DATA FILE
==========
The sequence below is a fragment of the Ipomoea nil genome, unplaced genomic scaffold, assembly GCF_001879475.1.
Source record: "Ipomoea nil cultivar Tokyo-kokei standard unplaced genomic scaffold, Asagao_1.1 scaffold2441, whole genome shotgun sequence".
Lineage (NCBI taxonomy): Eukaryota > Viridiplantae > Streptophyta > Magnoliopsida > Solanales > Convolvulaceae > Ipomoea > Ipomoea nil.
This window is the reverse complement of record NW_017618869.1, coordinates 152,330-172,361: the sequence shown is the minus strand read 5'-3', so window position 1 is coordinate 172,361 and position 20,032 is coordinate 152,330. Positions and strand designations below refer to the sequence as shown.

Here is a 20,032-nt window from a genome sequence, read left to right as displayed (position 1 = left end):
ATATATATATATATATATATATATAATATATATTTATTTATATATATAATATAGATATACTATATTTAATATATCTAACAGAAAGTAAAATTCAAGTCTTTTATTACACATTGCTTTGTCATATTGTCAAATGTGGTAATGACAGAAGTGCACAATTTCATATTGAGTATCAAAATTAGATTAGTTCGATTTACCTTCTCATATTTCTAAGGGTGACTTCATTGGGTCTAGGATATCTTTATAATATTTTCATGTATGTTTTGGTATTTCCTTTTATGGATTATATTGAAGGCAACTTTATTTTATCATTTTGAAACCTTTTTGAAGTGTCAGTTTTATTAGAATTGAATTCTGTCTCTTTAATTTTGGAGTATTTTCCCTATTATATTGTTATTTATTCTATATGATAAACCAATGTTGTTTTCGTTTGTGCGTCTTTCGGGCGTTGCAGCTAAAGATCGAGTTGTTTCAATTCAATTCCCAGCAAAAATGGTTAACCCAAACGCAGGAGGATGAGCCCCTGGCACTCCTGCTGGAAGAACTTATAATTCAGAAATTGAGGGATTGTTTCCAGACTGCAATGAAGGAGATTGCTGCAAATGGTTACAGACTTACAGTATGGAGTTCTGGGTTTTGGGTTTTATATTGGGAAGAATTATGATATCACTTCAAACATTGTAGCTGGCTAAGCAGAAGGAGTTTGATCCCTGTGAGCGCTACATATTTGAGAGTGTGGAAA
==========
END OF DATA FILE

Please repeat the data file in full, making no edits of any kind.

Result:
The sequence below is a fragment of the Ipomoea nil genome, unplaced genomic scaffold, assembly GCF_001879475.1.
Source record: "Ipomoea nil cultivar Tokyo-kokei standard unplaced genomic scaffold, Asagao_1.1 scaffold2441, whole genome shotgun sequence".
Lineage (NCBI taxonomy): Eukaryota > Viridiplantae > Streptophyta > Magnoliopsida > Solanales > Convolvulaceae > Ipomoea > Ipomoea nil.
This window is the reverse complement of record NW_017618869.1, coordinates 152,330-172,361: the sequence shown is the minus strand read 5'-3', so window position 1 is coordinate 172,361 and position 20,032 is coordinate 152,330. Positions and strand designations below refer to the sequence as shown.

Here is a 20,032-nt window from a genome sequence, read left to right as displayed (position 1 = left end):
ATATATATATATATATATATATATAATATATATTTATTTATATATATAATATAGATATACTATATTTAATATATCTAACAGAAAGTAAAATTCAAGTCTTTTATTACACATTGCTTTGTCATATTGTCAAATGTGGTAATGACAGAAGTGCACAATTTCATATTGAGTATCAAAATTAGATTAGTTCGATTTACCTTCTCATATTTCTAAGGGTGACTTCATTGGGTCTAGGATATCTTTATAATATTTTCATGTATGTTTTGGTATTTCCTTTTATGGATTATATTGAAGGCAACTTTATTTTATCATTTTGAAACCTTTTTGAAGTGTCAGTTTTATTAGAATTGAATTCTGTCTCTTTAATTTTGGAGTATTTTCCCTATTATATTGTTATTTATTCTATATGATAAACCAATGTTGTTTTCGTTTGTGCGTCTTTCGGGCGTTGCAGCTAAAGATCGAGTTGTTTCAATTCAATTCCCAGCAAAAATGGTTAACCCAAACGCAGGAGGATGAGCCCCTGGCACTCCTGCTGGAAGAACTTATAATTCAGAAATTGAGGGATTGTTTCCAGACTGCAATGAAGGAGATTGCTGCAAATGGTTACAGACTTACAGTATGGAGTTCTGGGTTTTGGGTTTTATATTGGGAAGAATTATGATATCACTTCAAACATTGTAGCTGGCTAAGCAGAAGGAGTTTGATCCCTGTGAGCGCTACATATTTGAGAGTGTGGAAA